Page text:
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Rose Norman, London Independent Story Prize 2024 1st Competition Poetry Finalist, 'Braeriach'

London Independent Story Prize 2024 1st Competition Poetry Finalist, 'Braeriach' by Rose Norman


- Can you please tell us about you and your daily life?

 

I have a career in environmental protection. This principally involves working with land managers to ensure that they are compliant with environmental regulations and to improve water quality. In my free time, I’m particularly drawn to wild places. I love the inspiration, challenge and escapism that the mountains and nature provide. I tend to hill walk, mountain bike or ski when the conditions are favourable, and write as often as possible around that. 

 

- When and how did you get into writing?

I created serial instalments of stories in my head during my childhood and teenage years. I never imagined writing as a potential occupation though. Instead, I pursued an education and career in science, with writing taking a serious back seat for many years. Sometimes I felt an inexplicable absence in my life though. This was before discovering that I needed some kind of creative fulfilment. I’m now prioritising my writing, which includes, but is not confined to, exploring poetry. I try to read as much as possible, including discovering new authors and poets, and am also trying to educate myself on improving my craft. 

 

I began submitting my work over the last few months and this will be my first published poem.

 

- How often do you write? Do you have a writing routine? And what inspires you to write?

 

I try to find multiple opportunities to write during the week. This has involved compressing my working week into four big days, so that I have a long weekend. I also try to seize other moments, like drafting notes on my phone over lunch breaks, and bits here and there, before and after work. 

 

A writing routine shouldn’t just be about writing, you also need to look after yourself and keep recharged. For me, spending time in nature, exercise, reading, and meeting with friends whose motivation and passion match my own is a huge inspiration. 

 

- How does it feel to have your work recognised?

 

Surprise and delight. It’s lovely to find out that your work has been enjoyed and thought worthy of recognition.

 

- What's the best and most challenging thing about writing a Story/Poetry?

 

Finding time and inspiration to write can be challenging when you’re working full-time and juggling various other commitments. The sense of satisfaction that comes when you complete a piece is wonderful though. 

 

 

-  How did you develop the idea for your LISP-selected poem? Is there a story behind your poem? And, how long have you been working on it?

 

This poem was inspired by a solo hill walk into the Cairngorm mountains. I love hiking with others, but sometimes, when alone, you may find the quiet can also speak to you. There’s something special about moving through inspiring landscapes. For me, I have a sense of peace while feeling at home in nature, and the intrigue of spectating as an outsider. Braeriach is a spectacular mountain on the edge of the main Cairngorm plateau. It has a breathtakingly raw beauty, but you can never forget how hostile this place can be. I’ve tried to capture this conflicting nature in my poem.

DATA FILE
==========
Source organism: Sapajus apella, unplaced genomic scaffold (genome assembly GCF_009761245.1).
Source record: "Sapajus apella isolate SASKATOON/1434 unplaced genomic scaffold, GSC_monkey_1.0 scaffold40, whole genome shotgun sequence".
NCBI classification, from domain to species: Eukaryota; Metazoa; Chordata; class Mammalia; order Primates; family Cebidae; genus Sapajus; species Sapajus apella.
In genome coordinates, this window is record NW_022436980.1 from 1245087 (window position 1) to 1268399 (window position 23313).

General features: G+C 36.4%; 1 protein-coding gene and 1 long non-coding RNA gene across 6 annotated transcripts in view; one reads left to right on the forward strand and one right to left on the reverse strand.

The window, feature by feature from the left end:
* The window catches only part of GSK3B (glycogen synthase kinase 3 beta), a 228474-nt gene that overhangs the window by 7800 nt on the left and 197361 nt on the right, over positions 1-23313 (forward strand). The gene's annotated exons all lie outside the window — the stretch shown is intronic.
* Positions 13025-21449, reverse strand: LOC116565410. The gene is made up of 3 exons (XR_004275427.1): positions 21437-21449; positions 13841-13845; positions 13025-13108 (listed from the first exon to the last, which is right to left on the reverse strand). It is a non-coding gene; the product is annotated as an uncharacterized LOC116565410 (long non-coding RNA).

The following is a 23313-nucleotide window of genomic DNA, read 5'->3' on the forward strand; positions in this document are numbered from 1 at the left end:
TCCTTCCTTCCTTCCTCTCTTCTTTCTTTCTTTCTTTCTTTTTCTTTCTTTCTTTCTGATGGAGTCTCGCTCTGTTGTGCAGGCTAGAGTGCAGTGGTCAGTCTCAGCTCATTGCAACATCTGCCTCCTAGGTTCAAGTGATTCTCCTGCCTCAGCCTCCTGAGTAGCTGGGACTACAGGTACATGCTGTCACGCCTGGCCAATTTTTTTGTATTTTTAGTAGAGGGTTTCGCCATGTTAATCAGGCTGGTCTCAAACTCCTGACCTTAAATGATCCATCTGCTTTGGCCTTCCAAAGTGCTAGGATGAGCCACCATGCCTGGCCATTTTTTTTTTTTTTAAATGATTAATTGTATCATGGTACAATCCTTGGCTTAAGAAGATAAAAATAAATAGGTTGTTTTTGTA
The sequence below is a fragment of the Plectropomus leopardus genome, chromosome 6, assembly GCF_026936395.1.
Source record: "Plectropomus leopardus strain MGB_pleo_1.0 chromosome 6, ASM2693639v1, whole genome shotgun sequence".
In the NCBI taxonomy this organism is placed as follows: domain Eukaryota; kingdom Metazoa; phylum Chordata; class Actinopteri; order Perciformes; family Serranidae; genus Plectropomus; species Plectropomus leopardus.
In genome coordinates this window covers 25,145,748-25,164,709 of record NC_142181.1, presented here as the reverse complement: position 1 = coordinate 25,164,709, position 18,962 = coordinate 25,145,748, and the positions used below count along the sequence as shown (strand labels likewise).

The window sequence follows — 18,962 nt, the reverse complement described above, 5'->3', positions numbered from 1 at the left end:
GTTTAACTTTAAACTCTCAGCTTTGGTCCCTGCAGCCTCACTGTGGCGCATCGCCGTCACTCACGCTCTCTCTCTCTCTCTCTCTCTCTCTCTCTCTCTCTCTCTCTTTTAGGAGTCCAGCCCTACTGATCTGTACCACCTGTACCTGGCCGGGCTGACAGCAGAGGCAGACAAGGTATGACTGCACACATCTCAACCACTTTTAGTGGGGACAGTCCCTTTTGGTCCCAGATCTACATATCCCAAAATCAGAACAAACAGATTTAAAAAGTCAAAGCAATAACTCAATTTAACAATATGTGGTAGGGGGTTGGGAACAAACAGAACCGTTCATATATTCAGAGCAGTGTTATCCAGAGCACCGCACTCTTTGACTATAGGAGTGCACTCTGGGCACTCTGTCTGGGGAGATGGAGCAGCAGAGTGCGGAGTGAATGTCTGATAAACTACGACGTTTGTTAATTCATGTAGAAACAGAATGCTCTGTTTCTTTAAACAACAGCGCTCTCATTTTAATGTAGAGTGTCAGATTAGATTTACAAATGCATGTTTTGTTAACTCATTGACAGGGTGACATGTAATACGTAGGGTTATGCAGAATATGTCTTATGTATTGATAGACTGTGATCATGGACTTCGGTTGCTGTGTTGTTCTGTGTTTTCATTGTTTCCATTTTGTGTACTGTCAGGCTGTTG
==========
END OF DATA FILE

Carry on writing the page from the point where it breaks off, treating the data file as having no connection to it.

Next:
Although I only spent a day on the initial draft of this poem, it took much editing over subsequent months as I wanted every line to work in conveying the feel of the mountain and its character. I enjoy editing and am not precious about original drafts. There’s a kind of magic in honing your work to flow as seamlessly as possible between writer and reader.

 

- Can you please give us a few tips about writing a Poem/Story?

 

A poem can be anything you want it to be, so you can have fun experimenting with different forms and styles. Find out what you enjoy. Write about something which makes you feel something, but don’t tie yourself in knots thinking your poems must be overly clever or profound.

 

First drafts are often just an indication of where you’re likely to go. You may well feel underwhelmed on viewing your creation. Don’t lose heart! After some redrafting and editing, no-one needs to know how bad the rough draft was.

 

Sharing your work with others is initially nerve-wracking, but essential for your own development. I could only click “send” after a big gin the first few times, but it was absolutely worth it. 

 

- What's the best thing and the most challenging thing about competitions? 

 

Competitions can inspire you to create a new piece of work, or dust off an older piece for some final edits. There’s excitement in submitting and knowing there’s a possibility that you may hear back. Alternatively, not knowing how something has fared in a competition for months before finding out it has been rejected can be disappointing. Please remember that just because something isn’t accepted by a specific competition(s), doesn’t mean it won’t be rightly appreciated and accepted elsewhere. 

 

- Lastly, do you recommend the writers submit to LISP?

 

Yes! 



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